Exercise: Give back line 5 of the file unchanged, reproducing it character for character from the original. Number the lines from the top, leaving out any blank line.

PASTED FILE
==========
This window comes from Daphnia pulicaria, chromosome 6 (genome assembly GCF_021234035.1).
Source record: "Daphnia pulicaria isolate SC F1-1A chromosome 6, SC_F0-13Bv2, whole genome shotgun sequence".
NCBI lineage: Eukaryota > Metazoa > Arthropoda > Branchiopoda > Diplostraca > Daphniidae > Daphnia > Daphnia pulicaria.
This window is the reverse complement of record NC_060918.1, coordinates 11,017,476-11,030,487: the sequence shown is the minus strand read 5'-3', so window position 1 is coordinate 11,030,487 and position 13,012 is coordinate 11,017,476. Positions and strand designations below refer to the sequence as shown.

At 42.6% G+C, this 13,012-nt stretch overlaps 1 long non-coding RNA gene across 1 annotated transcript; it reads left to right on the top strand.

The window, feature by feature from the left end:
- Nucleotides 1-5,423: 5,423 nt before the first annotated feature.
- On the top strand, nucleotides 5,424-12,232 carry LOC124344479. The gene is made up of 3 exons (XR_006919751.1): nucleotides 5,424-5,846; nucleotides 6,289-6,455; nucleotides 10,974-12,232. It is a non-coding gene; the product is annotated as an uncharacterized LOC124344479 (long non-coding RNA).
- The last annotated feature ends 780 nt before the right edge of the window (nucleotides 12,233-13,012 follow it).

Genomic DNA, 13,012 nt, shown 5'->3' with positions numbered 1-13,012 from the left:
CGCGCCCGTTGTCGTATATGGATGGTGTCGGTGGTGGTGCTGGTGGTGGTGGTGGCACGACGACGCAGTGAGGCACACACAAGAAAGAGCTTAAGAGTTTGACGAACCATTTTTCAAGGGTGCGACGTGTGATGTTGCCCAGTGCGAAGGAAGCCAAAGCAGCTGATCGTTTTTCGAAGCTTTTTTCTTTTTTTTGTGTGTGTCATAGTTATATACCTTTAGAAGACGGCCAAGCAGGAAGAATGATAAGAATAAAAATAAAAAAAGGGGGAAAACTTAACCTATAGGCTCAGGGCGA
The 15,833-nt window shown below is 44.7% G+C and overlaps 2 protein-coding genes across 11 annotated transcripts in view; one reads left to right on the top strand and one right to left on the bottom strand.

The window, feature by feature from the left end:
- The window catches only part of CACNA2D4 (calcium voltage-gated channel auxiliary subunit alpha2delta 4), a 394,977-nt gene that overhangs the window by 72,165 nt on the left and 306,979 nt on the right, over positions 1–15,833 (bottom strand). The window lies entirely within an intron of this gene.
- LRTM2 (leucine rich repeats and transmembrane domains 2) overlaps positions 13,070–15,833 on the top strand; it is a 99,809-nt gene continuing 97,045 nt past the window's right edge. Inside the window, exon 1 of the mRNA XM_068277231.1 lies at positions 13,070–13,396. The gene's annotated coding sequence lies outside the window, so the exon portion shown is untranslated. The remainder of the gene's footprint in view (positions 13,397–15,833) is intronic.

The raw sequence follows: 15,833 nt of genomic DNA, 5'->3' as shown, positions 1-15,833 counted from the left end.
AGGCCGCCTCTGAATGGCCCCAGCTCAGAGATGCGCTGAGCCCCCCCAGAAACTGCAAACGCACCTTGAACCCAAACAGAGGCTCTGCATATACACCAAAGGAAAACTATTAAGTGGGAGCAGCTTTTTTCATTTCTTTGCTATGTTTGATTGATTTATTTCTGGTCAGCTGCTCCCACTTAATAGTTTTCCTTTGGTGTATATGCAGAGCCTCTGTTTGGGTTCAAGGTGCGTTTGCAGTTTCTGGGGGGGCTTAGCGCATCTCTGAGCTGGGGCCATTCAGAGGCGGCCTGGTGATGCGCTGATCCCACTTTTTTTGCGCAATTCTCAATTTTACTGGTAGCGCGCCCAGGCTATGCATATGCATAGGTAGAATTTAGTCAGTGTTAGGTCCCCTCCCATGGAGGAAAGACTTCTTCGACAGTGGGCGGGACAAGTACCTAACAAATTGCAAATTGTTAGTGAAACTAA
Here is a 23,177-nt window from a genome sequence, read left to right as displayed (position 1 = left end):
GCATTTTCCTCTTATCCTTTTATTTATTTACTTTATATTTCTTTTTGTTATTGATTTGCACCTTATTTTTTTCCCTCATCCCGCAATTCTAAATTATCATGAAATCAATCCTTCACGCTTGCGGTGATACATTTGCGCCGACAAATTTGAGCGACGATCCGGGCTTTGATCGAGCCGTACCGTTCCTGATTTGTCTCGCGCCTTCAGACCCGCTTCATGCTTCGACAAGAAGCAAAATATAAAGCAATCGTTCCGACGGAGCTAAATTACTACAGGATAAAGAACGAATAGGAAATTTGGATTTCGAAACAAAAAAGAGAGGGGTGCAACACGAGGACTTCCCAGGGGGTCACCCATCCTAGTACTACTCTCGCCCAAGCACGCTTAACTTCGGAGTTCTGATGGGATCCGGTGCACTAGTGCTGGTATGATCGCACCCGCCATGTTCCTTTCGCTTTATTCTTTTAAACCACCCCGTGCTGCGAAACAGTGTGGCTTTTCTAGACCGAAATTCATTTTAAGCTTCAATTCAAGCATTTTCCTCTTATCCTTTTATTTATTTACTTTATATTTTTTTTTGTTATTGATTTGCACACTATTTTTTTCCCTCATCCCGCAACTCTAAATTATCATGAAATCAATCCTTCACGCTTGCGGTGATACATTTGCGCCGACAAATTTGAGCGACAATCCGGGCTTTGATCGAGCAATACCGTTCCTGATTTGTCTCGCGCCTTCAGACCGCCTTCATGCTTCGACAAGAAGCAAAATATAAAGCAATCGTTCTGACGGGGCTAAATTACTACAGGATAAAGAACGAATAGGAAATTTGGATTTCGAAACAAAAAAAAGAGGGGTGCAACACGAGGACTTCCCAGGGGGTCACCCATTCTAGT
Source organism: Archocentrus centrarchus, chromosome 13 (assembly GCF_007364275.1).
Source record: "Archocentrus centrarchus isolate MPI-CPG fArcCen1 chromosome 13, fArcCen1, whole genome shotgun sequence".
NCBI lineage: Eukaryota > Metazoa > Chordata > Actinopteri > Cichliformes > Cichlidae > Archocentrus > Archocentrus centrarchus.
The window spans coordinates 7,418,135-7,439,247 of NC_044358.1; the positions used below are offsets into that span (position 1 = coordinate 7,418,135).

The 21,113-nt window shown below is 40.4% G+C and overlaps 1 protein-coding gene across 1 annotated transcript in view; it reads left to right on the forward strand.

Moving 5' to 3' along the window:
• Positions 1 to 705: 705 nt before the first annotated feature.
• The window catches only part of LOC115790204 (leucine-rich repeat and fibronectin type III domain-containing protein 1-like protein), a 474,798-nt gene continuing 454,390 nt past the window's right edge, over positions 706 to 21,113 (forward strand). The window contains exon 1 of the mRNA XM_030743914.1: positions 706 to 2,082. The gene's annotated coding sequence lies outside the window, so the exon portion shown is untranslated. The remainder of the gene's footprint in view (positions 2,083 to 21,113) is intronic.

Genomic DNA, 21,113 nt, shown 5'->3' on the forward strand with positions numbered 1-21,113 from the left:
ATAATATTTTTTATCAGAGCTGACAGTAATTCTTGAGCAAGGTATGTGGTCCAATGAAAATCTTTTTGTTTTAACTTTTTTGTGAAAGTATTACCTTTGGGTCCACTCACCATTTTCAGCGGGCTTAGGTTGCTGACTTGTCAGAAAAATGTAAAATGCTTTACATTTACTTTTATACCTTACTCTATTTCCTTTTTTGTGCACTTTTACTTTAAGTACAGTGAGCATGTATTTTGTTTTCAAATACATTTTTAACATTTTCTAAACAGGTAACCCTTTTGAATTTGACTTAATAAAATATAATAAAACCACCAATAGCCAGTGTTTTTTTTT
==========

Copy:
At 42.6% G+C, this 13,012-nt stretch overlaps 1 long non-coding RNA gene across 1 annotated transcript; it reads left to right on the top strand.